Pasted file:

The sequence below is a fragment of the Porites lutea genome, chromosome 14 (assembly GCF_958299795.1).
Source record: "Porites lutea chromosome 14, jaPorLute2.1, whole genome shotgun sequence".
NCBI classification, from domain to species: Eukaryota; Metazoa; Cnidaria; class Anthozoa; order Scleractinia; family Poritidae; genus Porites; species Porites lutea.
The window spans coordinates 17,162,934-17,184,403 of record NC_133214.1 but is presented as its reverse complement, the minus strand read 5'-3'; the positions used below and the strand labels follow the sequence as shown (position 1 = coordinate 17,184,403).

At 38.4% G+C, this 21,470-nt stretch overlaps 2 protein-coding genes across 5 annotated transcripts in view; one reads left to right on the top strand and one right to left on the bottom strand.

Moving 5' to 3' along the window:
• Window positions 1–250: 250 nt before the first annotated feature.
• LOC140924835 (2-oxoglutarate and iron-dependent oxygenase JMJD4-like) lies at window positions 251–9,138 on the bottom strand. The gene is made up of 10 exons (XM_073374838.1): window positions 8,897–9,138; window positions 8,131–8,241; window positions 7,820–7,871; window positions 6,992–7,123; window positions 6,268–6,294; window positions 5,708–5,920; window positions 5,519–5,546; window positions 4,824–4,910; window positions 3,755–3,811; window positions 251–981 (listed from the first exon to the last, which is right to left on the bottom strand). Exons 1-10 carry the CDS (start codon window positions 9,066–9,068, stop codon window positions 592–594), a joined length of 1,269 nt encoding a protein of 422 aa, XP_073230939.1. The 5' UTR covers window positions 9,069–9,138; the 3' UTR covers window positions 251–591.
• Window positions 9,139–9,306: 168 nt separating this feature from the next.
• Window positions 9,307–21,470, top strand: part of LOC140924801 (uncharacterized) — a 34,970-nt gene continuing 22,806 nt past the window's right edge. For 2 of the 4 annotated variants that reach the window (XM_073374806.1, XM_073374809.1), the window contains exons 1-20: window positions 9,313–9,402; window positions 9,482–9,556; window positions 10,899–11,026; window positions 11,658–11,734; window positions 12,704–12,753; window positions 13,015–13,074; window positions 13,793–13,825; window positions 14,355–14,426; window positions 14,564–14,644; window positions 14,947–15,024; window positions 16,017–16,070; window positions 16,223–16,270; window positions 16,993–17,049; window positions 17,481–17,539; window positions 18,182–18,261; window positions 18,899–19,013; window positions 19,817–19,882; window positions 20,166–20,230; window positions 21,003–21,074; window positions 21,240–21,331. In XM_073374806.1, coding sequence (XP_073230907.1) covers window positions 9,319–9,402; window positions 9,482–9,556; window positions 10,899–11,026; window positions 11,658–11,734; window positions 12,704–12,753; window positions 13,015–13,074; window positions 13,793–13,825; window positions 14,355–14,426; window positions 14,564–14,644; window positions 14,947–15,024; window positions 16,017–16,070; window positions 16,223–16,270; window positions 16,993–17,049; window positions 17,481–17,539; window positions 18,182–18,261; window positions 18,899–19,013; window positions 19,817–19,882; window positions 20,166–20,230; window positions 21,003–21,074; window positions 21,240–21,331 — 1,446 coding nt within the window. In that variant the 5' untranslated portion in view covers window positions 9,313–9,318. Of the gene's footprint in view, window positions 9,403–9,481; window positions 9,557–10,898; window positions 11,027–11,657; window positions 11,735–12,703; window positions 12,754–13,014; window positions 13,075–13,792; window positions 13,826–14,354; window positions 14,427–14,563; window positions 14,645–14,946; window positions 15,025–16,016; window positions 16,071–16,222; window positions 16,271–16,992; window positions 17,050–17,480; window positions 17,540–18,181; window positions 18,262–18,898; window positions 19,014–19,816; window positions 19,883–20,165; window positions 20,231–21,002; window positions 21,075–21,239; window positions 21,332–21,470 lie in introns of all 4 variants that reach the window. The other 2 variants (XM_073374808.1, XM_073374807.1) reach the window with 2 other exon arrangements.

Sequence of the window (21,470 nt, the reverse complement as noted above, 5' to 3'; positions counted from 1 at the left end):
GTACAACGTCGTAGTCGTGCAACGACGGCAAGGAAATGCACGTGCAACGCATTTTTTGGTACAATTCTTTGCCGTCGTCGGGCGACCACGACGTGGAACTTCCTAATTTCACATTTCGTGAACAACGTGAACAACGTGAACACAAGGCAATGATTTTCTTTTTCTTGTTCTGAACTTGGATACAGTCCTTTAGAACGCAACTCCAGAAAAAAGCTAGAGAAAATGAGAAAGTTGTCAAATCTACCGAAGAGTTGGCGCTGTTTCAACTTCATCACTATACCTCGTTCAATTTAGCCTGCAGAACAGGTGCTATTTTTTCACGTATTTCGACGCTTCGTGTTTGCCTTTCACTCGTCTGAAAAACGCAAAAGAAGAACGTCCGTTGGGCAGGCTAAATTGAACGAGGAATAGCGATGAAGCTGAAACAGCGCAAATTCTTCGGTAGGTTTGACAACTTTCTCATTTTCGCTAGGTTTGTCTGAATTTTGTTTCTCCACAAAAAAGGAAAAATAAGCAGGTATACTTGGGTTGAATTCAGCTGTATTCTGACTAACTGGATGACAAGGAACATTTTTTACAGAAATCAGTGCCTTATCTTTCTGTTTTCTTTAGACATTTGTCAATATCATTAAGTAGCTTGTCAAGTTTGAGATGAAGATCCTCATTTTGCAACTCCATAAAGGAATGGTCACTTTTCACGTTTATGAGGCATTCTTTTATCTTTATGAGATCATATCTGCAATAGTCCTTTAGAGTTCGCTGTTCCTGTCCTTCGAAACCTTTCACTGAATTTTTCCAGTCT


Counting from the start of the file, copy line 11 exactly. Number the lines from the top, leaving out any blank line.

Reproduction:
Sequence of the window (21,470 nt, the reverse complement as noted above, 5' to 3'; positions counted from 1 at the left end):